The House on Tuesday approved a sixth short-term spending resolution for the current fiscal year by a 271-158 vote, despite opposition from a group of conservative lawmakers who called for deeper cuts and social policy riders.
Senate consideration of the measure could come as early as Wednesday amid growing frustration over the partisan stalemate on a longer-term bill to fund the government through September.
Fewer Democrats also crossed party lines to support the new continuing resolution. This time, 85 Democrats voted with Republicans, compared to 104 in the earlier vote.
Republicans acknowledged that a longer-term funding bill is preferable, but blamed Senate Democrats and President Obama for failing to put forth an alternative budget that can pass the Senate. The GOP said the three-week spending resolution, which expires April 8, should give the Senate plenty of time to figure out what can pass there.
"I rise today … to support this rule that will bring to the floor a continuing resolution that will give the Senate three more weeks to get its house in order to do the business that the American people sent the Senate here to do, to join us in doing the good work that we have done, and to move a bill to the president's desk," said Rep. Rob WoodallRob WoodallBill to overturn last Obama regulations heads to House floor Overnight Finance: Senate rejects funding bill as shutdown looms | Labor Dept. to probe Wells Fargo | Fed to ease stress test rules for small banks Lawmakers clash over race claims in Flint aid delay MORE (R-Ga.).
Republicans also blamed Democrats for failing to approve a budget last year, and said that failure means they have no right to complain about GOP budget proposals. Mike Simpson (R-Idaho) was particularly harsh in his criticism of Democrats on this point.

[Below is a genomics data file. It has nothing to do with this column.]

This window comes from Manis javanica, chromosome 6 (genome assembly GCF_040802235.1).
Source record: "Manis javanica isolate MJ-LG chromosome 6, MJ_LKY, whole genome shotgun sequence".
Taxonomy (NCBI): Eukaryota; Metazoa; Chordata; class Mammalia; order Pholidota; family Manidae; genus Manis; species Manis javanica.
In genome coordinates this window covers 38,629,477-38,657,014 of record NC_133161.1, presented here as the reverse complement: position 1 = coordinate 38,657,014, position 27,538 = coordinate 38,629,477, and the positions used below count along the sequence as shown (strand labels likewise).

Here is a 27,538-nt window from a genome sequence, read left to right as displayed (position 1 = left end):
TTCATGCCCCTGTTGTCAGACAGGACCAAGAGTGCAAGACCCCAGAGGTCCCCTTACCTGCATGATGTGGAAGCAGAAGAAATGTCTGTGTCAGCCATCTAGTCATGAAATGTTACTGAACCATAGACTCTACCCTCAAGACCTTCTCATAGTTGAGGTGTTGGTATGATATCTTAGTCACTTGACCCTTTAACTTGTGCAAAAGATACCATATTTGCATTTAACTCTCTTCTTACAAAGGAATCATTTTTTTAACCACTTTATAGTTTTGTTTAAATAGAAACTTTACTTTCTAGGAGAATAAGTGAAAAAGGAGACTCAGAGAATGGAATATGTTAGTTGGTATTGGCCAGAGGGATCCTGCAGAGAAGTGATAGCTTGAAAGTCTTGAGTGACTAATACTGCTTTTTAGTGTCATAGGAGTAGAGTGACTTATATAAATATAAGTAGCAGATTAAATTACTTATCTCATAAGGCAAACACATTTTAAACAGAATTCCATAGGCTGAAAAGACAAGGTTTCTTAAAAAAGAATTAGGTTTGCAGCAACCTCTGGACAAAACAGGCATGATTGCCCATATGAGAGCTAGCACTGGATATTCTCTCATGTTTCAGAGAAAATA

"They left the American people and this country with this pile of crap, they should not complain about how we try to clean this up," he said.
But Democrats rejected these arguments and said Republicans need to restart negotiations with the Senate and abandon the earlier House-passed bill, H.R. 1, as a starting point.
"Their ideological and rigid loyalty to H.R. 1 is what is holding up these negotiations," said Rep. Jim McGovern (D-Mass.).
Rep. Frank Pallone (D-N.J.) added that Republicans are effectively saying, "Take it or leave it."
House Minority Whip Steny Hoyer (D-Md.), who warned last week that this is the last continuing resolution he would support, stressed that temporary spending bills are not good governance.
"This is a lousy way to run a railroad," Hoyer said. "We are trying to run the largest enterprise in the world in two-week segments. This ought to be the last of this type."
But the lack of a Senate consensus was on the minds of many in the House, including Democrats. Hoyer was interrupted by Rep. Hal Rogers (R-Ky.), who asked: "Would the gentleman talk to his colleagues over in the other body and tell them to pass something we can begin to negotiate on?"
Laughing, Hoyer replied, "Four-hundred-thirty-five of us have tried to talk to the people in the other body."
White House press secretary Jay Carney said the short-term measure gives Congress "some breathing room" to work on a longer-term measure. He said Obama is urging the Senate to pass the bill to prevent a shutdown.
"But the President has been clear: with the wide range of issues facing our nation, we cannot keep funding the government in two or three week increments," Carney said. "It is time for us to come together, find common ground and resolve this issue in a sensible way. There is no disagreement on whether to cut spending to put us on a path to live within our means, but we can’t sacrifice critical investments that will help us out-innovate, out-educate, and out-build our global competitors to win the future. We have already met Republicans halfway, and we are optimistic that Congress can get this done."
This post was updated at 4:19 p.m.